Some of the IMS Radio Network's most famous "calls" ever are heard during the final laps, when pole-sitter Rick Mears is frantically trying to catch Gordon Johncock, whose pit crew saved him several seconds by giving him only the amount of fuel they knew he would need to finish. It is "play-by-play" radio at its very finest as the announcers excitedly report the epic closing laps.
A caution period ends at lap 175, with Al Unser running just ahead of Tom Sneva. While three-time runner-up Sneva is trying to win for the first time, Unser stands to join A.J. Foyt as a four-time winner. Suddenly, roaring past both of them is 21-year-old "rookie" Al Unser Jr., who is several laps down. He allows his father to pass, but makes it just a little tougher for Sneva, who finally gets by on lap 191 for a very popular win.
The potential for a terrific two-man battle for the win is shaping up with just over 30 laps to go. A caution period is about to end and defending winner Tom Sneva is lined up directly behind Rick Mears. Then Sneva breaks a half-shaft just before the green is displayed and Mears goes on to become a two-time winner.
Yet another classic moment as Danny Sullivan grabs the lead from Mario Andretti through turn one on the 120th lap and then proceeds to spin directly in front of him. Amazingly, no accident takes place, both drivers pit for tires, and 20 laps later, Sullivan tries exactly the same move in exactly the same place, this time with success. He holds on to win by 2½ seconds over Andretti.
Kevin Cogan passes both Rick Mears and Bobby Rahal in the closing laps and is leading under a late-race caution, but Rahal gets a better restart and beats Cogan into Turn 1. Mears chases both of them to the checkered flag and they cross the line only 1.27 seconds apart for by far the closest 1-2-3 finish ever. There is plenty of emotion among the racing community due to Rahal’s very popular car owner, Jim Trueman, being extremely ill. He sits on the scoring stand for the entire race but will succumb only 11 days later.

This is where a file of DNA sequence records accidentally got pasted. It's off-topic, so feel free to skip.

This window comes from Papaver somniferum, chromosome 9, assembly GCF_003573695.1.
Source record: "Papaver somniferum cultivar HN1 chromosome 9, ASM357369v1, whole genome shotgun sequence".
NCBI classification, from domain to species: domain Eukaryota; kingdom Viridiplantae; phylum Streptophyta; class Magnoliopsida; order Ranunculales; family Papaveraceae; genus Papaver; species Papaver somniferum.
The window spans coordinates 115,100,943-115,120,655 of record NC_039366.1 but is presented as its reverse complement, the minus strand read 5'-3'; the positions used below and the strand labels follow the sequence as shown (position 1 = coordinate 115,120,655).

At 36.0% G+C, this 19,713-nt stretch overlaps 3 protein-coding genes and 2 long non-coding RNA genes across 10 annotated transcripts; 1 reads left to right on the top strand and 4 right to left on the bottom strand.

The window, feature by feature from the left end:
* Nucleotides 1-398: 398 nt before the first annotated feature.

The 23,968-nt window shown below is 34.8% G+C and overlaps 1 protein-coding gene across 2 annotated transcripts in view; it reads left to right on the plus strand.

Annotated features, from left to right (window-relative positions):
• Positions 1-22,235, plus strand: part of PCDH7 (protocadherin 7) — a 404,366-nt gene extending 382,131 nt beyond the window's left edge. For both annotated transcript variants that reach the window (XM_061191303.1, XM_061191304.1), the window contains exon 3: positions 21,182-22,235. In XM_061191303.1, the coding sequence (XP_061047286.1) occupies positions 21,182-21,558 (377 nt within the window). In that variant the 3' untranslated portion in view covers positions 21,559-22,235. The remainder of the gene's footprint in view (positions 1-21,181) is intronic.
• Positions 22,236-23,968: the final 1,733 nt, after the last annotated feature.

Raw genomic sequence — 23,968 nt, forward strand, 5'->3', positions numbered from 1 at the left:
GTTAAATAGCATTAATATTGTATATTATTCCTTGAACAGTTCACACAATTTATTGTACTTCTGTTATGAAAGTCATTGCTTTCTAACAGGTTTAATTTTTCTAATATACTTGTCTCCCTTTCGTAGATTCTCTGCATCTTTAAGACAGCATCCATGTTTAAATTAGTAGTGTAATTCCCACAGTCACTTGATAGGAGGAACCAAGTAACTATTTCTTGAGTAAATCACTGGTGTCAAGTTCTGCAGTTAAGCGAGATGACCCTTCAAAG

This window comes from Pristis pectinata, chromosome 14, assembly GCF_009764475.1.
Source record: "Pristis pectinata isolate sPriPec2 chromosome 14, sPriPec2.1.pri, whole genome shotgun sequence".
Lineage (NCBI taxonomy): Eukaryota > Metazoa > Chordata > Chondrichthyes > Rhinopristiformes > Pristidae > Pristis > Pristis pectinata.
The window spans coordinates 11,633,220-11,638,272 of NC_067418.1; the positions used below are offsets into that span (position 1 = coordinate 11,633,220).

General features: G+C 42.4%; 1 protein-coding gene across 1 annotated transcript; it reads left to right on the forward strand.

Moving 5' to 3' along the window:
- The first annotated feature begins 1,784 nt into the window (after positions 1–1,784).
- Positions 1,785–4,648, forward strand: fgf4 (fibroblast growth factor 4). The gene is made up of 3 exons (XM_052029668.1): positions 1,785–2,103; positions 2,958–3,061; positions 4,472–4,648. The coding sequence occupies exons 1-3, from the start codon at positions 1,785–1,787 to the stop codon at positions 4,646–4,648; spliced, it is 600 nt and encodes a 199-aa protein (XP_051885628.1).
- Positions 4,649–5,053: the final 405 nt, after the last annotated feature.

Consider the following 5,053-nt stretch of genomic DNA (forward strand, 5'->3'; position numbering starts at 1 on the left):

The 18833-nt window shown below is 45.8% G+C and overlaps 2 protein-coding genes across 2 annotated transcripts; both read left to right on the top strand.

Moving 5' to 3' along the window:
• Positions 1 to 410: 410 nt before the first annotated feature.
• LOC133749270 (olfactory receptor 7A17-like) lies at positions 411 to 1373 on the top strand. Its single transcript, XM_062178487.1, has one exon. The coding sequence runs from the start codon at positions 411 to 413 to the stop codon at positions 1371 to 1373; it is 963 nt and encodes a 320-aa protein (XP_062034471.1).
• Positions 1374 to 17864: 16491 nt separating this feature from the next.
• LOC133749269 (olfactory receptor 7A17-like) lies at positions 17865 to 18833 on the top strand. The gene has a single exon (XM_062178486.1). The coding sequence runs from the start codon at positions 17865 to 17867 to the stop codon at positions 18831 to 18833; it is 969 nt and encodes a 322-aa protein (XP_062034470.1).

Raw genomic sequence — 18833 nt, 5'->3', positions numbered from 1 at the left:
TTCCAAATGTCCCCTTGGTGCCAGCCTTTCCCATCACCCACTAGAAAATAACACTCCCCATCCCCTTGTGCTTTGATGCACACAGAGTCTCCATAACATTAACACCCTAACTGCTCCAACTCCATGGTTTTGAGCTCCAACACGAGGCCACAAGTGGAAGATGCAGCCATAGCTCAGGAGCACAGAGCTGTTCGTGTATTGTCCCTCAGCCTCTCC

In a true storybook finish, Al Unser, who was not even on the original entry list, ends up winning with a year-old Penske team car which had to be retrieved from "show car" status in the lobby of a Pennsylvania hotel, and powered by a Cosworth engine the team had never intended to run. Pole-sitter Mario Andretti leads for 170 of the first 177 laps only to drop out, after which new leader Roberto Guerrero stalls twice on his final stop.
Springing from an all-Penske front row, 1985 winner Danny Sullivan appears well on his way to a repeat. He leads virtually the entire first half until a handling problem causes him to hit the wall, after which teammate Rick Mears leads most of the rest of the remaining distance to become a three-time winner.
Emerson Fittipaldi, who ducked in for a pit stop during a late-race caution, is directly behind Al Unser Jr., who did not stop. Flying down the backstretch with one and a half laps remaining, they come upon four slower cars. Unser moves to the inside to pass and Fittipaldi goes with him, drawing alongside Unser's left side at the apex of turn three. They touch, causing Unser to spin into the wall. A lap later, behind the pace car, Fittipaldi is happy to see Unser safe and giving him a double "thumbs-up."
Only three drivers lead during the entire race but they end up finishing one-two-three. Emerson Fittipaldi leads the first 91 laps in a row and Arie Luyendyk, the final 33 after overtaking Bobby Rahal. There are only four caution periods---all brief---and Luyendyk wins in only three hours and 41 minutes, breaking Rahal’s 1986 record by almost 15 minutes and averaging 185.981 mph. The record won’t be broken until 2013.
An outside pass in Turn 1 hasn’t been achieved in several years when Michael Andretti successfully out-drags race leader Rick Mears on a Lap-186 restart. The crowd has barely had time to recover from this incredible sight when on the very next lap, Rick pulls exactly the same maneuver on Michael! Rick holds on from there to make history in this 75th running of the “500” by joining A.J.Foyt and Al Unser as a four-time winner.
It's the coldest race day ever, the tires having a hard time finding grip with the freezing track surface. Some of the greatest names in racing are eliminated by accidents, including Mears, Sneva, Fittipaldi, Johncock, Luyendyk, Guerrero, Bettenhausen and Mario Andretti. There is a legendary radio "call" at the end when Scott Goodyear tries to beat Al Unser Jr. to the checker.
Much of the attention is focused on the unconventional "groove" used by British "rookie" Nigel Mansell, who just happens to be the defending Formula One World Champion. There are 23 changes of lead among 12 drivers, and there is a late-race sprint to the finish with Emerson Fittipaldi holding off Arie Luyendyk, Mansell, Raul Boesel and Mario Andretti.